Chaocipher Card Simulation

The history of Chaocipher is so well covered elsewhere, I won't bother with the details here. Instead I'll concentrate on an implementation of a playing card based simulation [1] of the cipher. That is, taking the manual technique created by Aaron Toponce and executing a Perl based model.

The Code

File performs the high level details of the encrypting and decrypting process. A Deck of "cards" is created and split into two piles (red and black/left and right). As we'll see, the cards are keyed to the letters of the alphabet. Encrypting any single letter of the plaintext is done by finding the position of the letter in the plaintext pile and then providing the value of the card in the same position in the cypher text pile. The two piles are both them permuted according to straightforward rules. Decryption is virtually the same, except first the cypher text pile is searched and the corresponding index used for the plaintext pile. - abbreviated view - abbreviated view

In the snippet of above you can see the permuting process. In both cases we are essentially cutting the piles at the index of the plaintext/cyphertext, swapping the halves, and then re-assigning the cards at index 0 and 13 (the so called zenith and nadir.) [1] describes the process in slightly more detail.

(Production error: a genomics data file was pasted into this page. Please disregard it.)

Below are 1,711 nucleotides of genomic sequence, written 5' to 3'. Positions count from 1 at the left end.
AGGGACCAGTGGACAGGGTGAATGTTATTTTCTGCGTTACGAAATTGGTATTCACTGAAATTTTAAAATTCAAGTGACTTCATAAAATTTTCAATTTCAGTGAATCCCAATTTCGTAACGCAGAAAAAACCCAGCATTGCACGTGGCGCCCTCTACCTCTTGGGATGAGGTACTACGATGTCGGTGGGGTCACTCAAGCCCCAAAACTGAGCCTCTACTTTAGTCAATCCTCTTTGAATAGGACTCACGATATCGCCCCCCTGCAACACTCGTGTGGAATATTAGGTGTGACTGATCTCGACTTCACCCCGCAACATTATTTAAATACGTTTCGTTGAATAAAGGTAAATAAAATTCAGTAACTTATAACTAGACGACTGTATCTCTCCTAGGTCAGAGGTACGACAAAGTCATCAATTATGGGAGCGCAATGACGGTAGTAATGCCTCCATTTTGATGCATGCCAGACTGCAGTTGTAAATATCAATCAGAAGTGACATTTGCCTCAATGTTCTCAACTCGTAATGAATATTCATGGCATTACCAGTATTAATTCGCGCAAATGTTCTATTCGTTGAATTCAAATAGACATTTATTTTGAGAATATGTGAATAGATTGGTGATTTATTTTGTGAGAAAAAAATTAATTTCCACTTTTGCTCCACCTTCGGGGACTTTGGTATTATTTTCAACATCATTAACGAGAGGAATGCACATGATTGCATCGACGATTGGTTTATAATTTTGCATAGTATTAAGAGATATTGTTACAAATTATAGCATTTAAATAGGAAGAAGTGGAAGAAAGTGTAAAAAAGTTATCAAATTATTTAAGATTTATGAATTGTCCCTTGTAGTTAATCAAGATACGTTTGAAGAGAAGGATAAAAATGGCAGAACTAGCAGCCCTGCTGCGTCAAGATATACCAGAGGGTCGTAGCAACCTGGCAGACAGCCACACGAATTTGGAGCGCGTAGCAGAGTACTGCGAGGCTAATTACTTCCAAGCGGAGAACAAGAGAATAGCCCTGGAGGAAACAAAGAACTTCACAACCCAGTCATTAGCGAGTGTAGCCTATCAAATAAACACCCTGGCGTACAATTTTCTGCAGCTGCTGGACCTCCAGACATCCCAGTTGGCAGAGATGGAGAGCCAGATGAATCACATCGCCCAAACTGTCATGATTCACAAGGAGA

The Deck itself is a blessed array reference of Card objects. Cards are based on Class::Enum. The reason for this has more to do with the design of some older code I had written for a game simulation than for the purposes of Choacipher, but it ends up working well here too, I think. is a really a wrapper around the information contained in a card: Suit, Rank, and the letter assigned to it for use in the cipher.

The usefulness of having enumerated ranks is not necessary for Chaocipher but for simplicity's sake this code was left in place. uses the ordinal property of the enum to red/black divide the suits.

Putting it all together we can see below what happens when we encrypt the message ATTACKATDAWN and the decrypt the encrypted message. It works!

Sample Run

$ perl -Iperl5 perl5/


All the details of this playing card technique can be found in [1]. Aaron Toponce should be congratulated for this extremely clever playing card cipher system! Simulating the use of this card technique, rather than the cipher directly, provides greater insight into the playing card method as well as the original cipher process itself.



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